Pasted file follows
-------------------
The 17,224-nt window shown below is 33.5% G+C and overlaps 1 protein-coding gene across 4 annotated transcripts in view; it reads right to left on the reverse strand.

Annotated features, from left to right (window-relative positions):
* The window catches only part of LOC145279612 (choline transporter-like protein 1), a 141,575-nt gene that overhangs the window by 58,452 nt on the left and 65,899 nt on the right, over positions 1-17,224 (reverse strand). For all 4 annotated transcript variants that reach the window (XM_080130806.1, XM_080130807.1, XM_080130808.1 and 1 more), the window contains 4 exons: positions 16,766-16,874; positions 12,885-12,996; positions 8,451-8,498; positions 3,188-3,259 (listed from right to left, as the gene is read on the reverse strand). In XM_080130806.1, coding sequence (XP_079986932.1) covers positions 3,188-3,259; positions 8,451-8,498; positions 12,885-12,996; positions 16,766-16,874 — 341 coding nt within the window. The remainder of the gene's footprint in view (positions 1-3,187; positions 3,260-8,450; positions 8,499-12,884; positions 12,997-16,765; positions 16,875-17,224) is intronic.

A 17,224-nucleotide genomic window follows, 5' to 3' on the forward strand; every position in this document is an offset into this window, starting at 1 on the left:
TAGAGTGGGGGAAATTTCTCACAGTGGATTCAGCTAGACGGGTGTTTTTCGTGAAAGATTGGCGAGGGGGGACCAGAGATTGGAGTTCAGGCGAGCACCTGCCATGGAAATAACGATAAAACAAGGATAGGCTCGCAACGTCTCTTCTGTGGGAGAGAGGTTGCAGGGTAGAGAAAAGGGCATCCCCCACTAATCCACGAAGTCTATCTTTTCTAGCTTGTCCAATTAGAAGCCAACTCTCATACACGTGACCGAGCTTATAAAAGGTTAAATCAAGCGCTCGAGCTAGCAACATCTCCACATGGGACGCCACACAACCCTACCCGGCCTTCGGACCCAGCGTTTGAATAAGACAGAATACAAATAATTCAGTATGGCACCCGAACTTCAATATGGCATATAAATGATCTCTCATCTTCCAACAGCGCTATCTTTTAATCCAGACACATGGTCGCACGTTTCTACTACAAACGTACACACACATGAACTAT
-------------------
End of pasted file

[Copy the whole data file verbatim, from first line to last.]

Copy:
The 17,224-nt window shown below is 33.5% G+C and overlaps 1 protein-coding gene across 4 annotated transcripts in view; it reads right to left on the reverse strand.

Annotated features, from left to right (window-relative positions):
* The window catches only part of LOC145279612 (choline transporter-like protein 1), a 141,575-nt gene that overhangs the window by 58,452 nt on the left and 65,899 nt on the right, over positions 1-17,224 (reverse strand). For all 4 annotated transcript variants that reach the window (XM_080130806.1, XM_080130807.1, XM_080130808.1 and 1 more), the window contains 4 exons: positions 16,766-16,874; positions 12,885-12,996; positions 8,451-8,498; positions 3,188-3,259 (listed from right to left, as the gene is read on the reverse strand). In XM_080130806.1, coding sequence (XP_079986932.1) covers positions 3,188-3,259; positions 8,451-8,498; positions 12,885-12,996; positions 16,766-16,874 — 341 coding nt within the window. The remainder of the gene's footprint in view (positions 1-3,187; positions 3,260-8,450; positions 8,499-12,884; positions 12,997-16,765; positions 16,875-17,224) is intronic.

A 17,224-nucleotide genomic window follows, 5' to 3' on the forward strand; every position in this document is an offset into this window, starting at 1 on the left:
TAGAGTGGGGGAAATTTCTCACAGTGGATTCAGCTAGACGGGTGTTTTTCGTGAAAGATTGGCGAGGGGGGACCAGAGATTGGAGTTCAGGCGAGCACCTGCCATGGAAATAACGATAAAACAAGGATAGGCTCGCAACGTCTCTTCTGTGGGAGAGAGGTTGCAGGGTAGAGAAAAGGGCATCCCCCACTAATCCACGAAGTCTATCTTTTCTAGCTTGTCCAATTAGAAGCCAACTCTCATACACGTGACCGAGCTTATAAAAGGTTAAATCAAGCGCTCGAGCTAGCAACATCTCCACATGGGACGCCACACAACCCTACCCGGCCTTCGGACCCAGCGTTTGAATAAGACAGAATACAAATAATTCAGTATGGCACCCGAACTTCAATATGGCATATAAATGATCTCTCATCTTCCAACAGCGCTATCTTTTAATCCAGACACATGGTCGCACGTTTCTACTACAAACGTACACACACATGAACTAT